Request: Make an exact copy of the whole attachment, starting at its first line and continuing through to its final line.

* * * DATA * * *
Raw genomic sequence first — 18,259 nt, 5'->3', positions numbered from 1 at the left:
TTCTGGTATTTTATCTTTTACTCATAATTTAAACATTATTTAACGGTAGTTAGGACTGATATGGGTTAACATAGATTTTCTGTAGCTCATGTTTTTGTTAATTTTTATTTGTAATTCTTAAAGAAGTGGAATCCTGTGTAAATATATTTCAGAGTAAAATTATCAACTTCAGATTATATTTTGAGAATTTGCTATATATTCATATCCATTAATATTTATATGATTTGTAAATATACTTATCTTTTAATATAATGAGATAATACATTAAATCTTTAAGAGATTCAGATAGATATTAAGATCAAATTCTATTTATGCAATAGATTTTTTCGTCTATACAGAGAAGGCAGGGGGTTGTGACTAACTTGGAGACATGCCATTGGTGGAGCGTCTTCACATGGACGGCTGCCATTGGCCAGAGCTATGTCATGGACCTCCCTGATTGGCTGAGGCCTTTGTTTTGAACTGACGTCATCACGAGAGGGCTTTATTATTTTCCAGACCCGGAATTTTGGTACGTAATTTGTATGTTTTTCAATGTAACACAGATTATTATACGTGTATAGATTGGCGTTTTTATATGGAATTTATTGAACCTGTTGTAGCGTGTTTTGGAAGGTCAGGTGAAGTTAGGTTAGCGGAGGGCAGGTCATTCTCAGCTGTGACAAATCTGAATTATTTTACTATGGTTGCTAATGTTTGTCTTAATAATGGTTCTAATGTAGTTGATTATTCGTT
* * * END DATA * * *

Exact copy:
Raw genomic sequence first — 18,259 nt, 5'->3', positions numbered from 1 at the left:
TTCTGGTATTTTATCTTTTACTCATAATTTAAACATTATTTAACGGTAGTTAGGACTGATATGGGTTAACATAGATTTTCTGTAGCTCATGTTTTTGTTAATTTTTATTTGTAATTCTTAAAGAAGTGGAATCCTGTGTAAATATATTTCAGAGTAAAATTATCAACTTCAGATTATATTTTGAGAATTTGCTATATATTCATATCCATTAATATTTATATGATTTGTAAATATACTTATCTTTTAATATAATGAGATAATACATTAAATCTTTAAGAGATTCAGATAGATATTAAGATCAAATTCTATTTATGCAATAGATTTTTTCGTCTATACAGAGAAGGCAGGGGGTTGTGACTAACTTGGAGACATGCCATTGGTGGAGCGTCTTCACATGGACGGCTGCCATTGGCCAGAGCTATGTCATGGACCTCCCTGATTGGCTGAGGCCTTTGTTTTGAACTGACGTCATCACGAGAGGGCTTTATTATTTTCCAGACCCGGAATTTTGGTACGTAATTTGTATGTTTTTCAATGTAACACAGATTATTATACGTGTATAGATTGGCGTTTTTATATGGAATTTATTGAACCTGTTGTAGCGTGTTTTGGAAGGTCAGGTGAAGTTAGGTTAGCGGAGGGCAGGTCATTCTCAGCTGTGACAAATCTGAATTATTTTACTATGGTTGCTAATGTTTGTCTTAATAATGGTTCTAATGTAGTTGATTATTCGTT